The 4th edition of the World Science Fiction Convention took place at Park View Manor, Los Angeles. It did not follow the usual naming convention of the previous Worldcons, where the name of the city holding the event was used in combination with "Con" (e.g. Nycon I for New York, Chicon for Chicago...). It was held from July 4th to 7th, and 120 attendees were registered as participating in the event. The guest of honor, A.E. van Vogt, delivered a speech called “Tomorrow on the March,” in which he explained the different capacities of the human brain. By doing so, he hoped to show the attendees that by using the right methods for memorization, one could greatly improve their own capacities: he proved it by making his entire speech without notes.
In Fantasy Review, Joe Kennedy gives a day-to-day account of the events that occurred during the Pacificon. Day 1 started with a welcome message by Chairman Walter Daugherty, followed by introductions, and what Kennedy calls “ego-boos”: a form of self-promotion of which he clearly disapproved. A.E. Van Vogt gave his speech, and Forrest Ackerman presented his idea for the Fantasy Foundation. Ackerman made an impression on that first day, as he collapsed after his presentation from a bad flu, and was unable to attend the rest of the con, which according to Kennedy, “put a damper on the convention for many attendees.” At night, auctions were made.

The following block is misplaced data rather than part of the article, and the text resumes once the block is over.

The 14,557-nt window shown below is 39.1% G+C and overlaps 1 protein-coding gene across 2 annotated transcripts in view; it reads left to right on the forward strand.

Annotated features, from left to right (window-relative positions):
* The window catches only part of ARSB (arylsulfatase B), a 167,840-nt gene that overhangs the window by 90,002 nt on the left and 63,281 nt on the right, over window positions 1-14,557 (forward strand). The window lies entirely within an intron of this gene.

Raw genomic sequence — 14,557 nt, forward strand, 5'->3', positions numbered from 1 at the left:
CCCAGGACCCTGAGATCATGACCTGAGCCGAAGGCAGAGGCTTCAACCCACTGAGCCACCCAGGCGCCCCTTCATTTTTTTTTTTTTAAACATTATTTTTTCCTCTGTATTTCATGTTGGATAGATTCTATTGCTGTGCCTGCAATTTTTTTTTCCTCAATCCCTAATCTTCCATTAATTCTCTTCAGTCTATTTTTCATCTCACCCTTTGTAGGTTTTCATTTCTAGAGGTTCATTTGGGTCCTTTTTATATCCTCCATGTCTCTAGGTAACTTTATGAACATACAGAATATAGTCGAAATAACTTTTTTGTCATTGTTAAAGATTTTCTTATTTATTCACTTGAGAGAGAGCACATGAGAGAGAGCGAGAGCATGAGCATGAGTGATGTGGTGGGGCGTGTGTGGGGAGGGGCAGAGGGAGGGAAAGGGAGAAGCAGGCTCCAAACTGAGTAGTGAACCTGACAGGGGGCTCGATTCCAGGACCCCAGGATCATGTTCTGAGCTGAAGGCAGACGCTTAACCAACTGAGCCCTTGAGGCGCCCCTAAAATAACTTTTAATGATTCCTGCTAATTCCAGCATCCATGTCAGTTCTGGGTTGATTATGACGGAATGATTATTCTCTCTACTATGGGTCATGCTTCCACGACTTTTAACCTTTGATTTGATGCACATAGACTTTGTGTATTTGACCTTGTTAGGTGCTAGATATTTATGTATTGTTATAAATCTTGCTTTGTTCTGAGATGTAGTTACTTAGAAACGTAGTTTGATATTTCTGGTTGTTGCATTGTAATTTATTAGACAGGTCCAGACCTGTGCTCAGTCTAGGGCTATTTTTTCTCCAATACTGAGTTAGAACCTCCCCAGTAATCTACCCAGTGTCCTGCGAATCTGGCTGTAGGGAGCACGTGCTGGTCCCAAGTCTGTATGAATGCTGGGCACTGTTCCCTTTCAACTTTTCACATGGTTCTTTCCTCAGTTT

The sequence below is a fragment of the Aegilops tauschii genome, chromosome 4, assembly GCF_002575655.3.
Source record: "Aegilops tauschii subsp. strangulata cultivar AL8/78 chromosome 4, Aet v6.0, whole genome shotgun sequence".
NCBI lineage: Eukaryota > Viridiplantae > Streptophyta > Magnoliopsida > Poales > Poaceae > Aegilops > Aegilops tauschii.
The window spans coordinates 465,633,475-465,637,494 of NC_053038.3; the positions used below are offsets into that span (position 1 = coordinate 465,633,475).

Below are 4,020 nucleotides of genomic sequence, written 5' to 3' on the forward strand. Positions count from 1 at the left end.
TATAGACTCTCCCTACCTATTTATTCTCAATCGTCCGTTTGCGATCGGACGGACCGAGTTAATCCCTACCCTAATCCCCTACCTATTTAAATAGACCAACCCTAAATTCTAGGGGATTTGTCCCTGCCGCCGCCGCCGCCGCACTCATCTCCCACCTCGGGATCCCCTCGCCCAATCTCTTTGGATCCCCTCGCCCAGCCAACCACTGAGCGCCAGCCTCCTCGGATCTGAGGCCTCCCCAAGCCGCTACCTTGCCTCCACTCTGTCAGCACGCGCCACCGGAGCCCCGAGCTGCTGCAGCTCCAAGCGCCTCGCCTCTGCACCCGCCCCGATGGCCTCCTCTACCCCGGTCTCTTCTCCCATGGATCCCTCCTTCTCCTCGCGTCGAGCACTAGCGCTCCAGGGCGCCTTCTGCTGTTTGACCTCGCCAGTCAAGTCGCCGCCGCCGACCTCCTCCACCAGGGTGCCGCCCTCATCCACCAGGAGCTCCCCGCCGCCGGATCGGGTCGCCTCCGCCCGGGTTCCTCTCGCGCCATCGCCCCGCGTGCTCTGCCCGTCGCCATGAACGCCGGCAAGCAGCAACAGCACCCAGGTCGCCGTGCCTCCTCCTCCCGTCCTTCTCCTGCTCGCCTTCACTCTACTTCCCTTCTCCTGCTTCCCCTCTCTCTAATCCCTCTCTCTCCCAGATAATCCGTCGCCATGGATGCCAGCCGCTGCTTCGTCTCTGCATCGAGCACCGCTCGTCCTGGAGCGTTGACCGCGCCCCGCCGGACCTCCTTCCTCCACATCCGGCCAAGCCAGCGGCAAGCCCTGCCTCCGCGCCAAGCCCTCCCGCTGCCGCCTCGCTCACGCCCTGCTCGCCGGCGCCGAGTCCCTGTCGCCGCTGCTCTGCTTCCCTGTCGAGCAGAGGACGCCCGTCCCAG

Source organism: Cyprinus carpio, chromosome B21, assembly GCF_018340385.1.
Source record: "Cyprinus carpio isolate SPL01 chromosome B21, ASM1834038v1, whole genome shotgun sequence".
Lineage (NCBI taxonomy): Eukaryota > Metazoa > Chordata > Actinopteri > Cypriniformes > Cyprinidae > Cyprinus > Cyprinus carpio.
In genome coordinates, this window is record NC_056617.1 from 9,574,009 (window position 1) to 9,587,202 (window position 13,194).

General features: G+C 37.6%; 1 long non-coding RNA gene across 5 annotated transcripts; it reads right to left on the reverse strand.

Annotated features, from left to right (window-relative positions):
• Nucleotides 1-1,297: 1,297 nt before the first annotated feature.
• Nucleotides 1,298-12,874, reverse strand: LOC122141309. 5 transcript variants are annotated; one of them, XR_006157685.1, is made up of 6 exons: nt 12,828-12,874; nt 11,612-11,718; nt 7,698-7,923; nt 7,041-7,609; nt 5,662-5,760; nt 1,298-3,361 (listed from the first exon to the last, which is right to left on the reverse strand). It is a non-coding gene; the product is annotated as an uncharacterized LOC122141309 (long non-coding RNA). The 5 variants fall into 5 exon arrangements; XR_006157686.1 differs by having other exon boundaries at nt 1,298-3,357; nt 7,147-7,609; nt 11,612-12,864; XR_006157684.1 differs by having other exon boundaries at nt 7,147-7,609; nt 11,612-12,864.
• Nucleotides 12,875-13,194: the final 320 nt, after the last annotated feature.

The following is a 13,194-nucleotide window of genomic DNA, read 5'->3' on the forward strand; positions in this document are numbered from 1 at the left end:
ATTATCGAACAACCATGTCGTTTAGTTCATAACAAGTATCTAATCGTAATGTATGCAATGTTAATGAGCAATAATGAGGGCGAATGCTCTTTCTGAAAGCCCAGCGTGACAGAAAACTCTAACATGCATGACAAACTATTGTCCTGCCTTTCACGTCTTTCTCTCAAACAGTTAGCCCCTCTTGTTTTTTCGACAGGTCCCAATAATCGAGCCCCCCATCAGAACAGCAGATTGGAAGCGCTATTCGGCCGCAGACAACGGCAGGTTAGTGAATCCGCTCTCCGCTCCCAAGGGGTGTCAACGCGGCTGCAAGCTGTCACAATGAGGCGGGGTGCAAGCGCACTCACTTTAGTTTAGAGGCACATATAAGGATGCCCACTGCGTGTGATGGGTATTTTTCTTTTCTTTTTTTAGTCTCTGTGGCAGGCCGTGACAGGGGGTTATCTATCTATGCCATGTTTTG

On Day 2, a message from the National Committee on Atomic Information was read, followed by a vote on opposing the uses of the words “fan” and “fandom,” which passed “without discussion.” Day 3’s highlight was the National Fantasy Fan Federation (NFFF), with arguments following accusations on the Directors of the organization. Kennedy reports that their side of the story was presented, and “several misunderstandings were cleared up, despite the opinions expressed by some attendees of the organization’s futility.” The day ended with a “traditional” masquerade ball. On the last day, there were talks in the afternoon, followed by a screening of One Million B.C.
One element that is usually pointed out about Pacificon is Myrtle Douglas’s costume as the Snake Mother, inspired from Abraham Merritt’s books. While there is no record or picture of her in that costume, it survives in posterity, and is usually mentioned when talking about Douglas’s relationship to cosplay .